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Benedict XVI As Known by Co-worker

Interview with Father Augustine Di Noia

ROME, MAY 16, 2005 (Zenit) - Benedict XVI is a person of great inner tranquility, intensely dedicated to his work for the Church, and very "tradition-minded," said a close collaborator.

So as to get to know the reality of the man behind the image portrayed at times by the media, we interviewed Father Augustine Di Noia, undersecretary for the Congregation of the Doctrine of Faith, who worked with Cardinal Joseph Ratzinger when the latter was prefect of the congregation.

Father Di Noia described their working relationship as a "smooth operating team," due to the Holy Father's keen listening skills.

The Dominican priest said that after having worked directly with Cardinal Joseph Ratzinger for the last three years, he has always been impressed by the example of work ethic that he sets: "It's certainly true that he is a person of intense dedication. He puts in a full day of work every day -- not only when he was here in the office but also via a remarkable number of publications, presentations, lectures, panel discussions.

"It's quite noteworthy to consider even the enormous amount of correspondence he received, of course with the help of secretaries. So he's a person of real dedication, discipline, focus and has that academic element in the sense of man who thinks and writes a lot, but is willing to share his knowledge with anyone who's willing to listen or talk with him as he's quite the conversationalist too."

Benedict XVI has even sacrificed many of his personal interests to work entirely for the Church and faith, said Father Di Noia.

"There is a willingness to make sacrifices in the sense that, naturally I presume, he would have been perfectly happy doing what he was doing before -- that is as archbishop of Munich, living in Germany and serving the Church there -- when John Paul II sent for him to come to the Roman Curia," he said.

Laughing, he added: "I suppose every Catholic, every religious or priest is trained to say 'yes' first, and think about the consequences later.

"This was the case with him -- Peter called and he came, leaving behind his life in Germany, family, friends and culture for more than 22 years. And now, of course, he will never permanently return again."

Yet, Father Di Noia pointed out, he has embraced Rome, just as it is evident that Rome, via welcoming posters around town and excited applause throughout his installation ceremony as their bishop, has clearly embraced him.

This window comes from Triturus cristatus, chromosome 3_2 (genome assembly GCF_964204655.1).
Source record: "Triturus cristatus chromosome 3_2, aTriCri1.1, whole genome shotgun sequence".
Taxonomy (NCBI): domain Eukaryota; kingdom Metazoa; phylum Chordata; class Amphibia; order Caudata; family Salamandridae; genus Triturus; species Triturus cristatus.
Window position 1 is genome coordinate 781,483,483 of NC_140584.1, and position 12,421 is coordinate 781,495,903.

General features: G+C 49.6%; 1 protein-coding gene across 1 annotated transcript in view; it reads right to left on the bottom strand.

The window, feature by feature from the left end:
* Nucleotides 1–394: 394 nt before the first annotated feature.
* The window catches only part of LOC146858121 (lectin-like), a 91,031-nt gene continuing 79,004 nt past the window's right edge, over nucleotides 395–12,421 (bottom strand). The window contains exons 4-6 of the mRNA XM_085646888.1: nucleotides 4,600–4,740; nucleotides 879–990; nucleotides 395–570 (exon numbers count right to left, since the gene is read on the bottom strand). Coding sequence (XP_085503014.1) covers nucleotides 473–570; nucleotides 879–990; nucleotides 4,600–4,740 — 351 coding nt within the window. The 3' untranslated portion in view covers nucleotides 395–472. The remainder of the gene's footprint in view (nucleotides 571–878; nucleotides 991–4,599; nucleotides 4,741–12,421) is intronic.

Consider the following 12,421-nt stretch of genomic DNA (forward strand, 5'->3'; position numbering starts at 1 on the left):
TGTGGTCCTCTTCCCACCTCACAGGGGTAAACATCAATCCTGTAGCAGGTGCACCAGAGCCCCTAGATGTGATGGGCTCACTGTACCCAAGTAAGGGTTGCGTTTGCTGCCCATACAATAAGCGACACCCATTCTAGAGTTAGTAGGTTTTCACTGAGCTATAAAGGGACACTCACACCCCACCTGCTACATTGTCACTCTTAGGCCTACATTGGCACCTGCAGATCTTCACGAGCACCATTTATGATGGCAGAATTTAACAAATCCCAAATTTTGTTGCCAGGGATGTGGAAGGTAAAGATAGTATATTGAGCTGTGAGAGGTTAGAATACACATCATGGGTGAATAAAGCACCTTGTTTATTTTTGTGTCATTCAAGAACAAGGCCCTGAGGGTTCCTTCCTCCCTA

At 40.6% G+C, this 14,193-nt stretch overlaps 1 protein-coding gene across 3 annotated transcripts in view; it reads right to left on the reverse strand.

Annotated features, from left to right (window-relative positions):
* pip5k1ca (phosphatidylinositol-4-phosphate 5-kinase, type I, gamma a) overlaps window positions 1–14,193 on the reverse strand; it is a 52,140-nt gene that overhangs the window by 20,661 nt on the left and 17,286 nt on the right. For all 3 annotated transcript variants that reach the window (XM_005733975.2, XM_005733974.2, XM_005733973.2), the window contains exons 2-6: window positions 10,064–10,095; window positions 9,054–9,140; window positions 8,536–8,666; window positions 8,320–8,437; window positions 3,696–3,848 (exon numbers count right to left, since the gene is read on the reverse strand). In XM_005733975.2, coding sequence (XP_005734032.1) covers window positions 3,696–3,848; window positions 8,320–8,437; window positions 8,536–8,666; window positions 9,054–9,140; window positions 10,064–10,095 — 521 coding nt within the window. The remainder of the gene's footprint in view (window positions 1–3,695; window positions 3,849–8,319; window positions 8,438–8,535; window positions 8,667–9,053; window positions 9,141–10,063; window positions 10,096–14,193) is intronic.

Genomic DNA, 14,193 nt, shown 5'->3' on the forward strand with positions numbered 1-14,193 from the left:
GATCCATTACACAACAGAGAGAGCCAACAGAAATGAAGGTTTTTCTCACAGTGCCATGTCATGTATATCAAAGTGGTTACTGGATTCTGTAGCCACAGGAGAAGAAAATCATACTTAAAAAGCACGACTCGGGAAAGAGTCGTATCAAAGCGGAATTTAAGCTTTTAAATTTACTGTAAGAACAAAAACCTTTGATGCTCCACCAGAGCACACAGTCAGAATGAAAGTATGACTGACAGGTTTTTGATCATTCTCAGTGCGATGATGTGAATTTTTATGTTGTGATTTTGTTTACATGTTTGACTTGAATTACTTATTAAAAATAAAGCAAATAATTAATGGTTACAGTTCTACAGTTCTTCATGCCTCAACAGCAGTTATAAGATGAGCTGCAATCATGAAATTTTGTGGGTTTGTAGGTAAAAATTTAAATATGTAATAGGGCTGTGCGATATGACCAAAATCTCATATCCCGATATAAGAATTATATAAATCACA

"I can't tell you how many ordinary people I've met on the street," said the undersecretary, "who tell me how happy they are at the 'obvious choice' of leader that was chosen. So it's been nice to see that support from Rome."

Regarding the spirituality of the new Pope, his co-worker said: "One of the things which is evident from working with him, that will now become evident to the whole world, is that he's a person of tremendous inner tranquillity.

"You sense, immediately in his presence, a person who, as the old spiritual writers used to say is 'recollected.' That is to say, he's not thrown into a kind of panic by anything, I mean, he's just a calm (and therefore one supposes), deeply spiritual person. Usually that's a sign of an inner life and a person who is in communion with God.

"He has written a great deal about his own spirituality and the kinds of things that he recommends to others. It's clearly a deeply liturgical spirituality.

"What I mean by that is that the liturgical year, the seasons, the great feasts, are integrated into the experience of the spirit. So it's not a kind of spirituality that is purely private, if you will, but one that feeds on the liturgical year."

Father Di Noia offered an example: "He would always leave for his yearly retreat between Ascension and Pentecost -- in fact, he would be gone now on retreat in this period. He liked to celebrate the retreat in the period in which Christ is promising the coming of the Holy Spirit. If you pay attention to the liturgy every day, we have those kinds of texts, so that's, I would say, deeply patristic; that is rooted in the fathers of the Church, especially St. Augustine. It's a rich, ecclesial spirituality."

He also added that the Pope who chose the name Benedict XVI also has a "deep kind of love for St. Benedict" and the Benedictines, with whom "he enjoys being with."

"St. Benedict pointed out that his monks, in addition to praying the hours of the liturgy, also work. This is not a kind of spirituality that doesn't get its hands dirty. This is a man who works and does everything he does in the name of Jesus Christ," said Father Di Noia.

According to the former prelate's undersecretary, these components will be communicated "because naturally a ...

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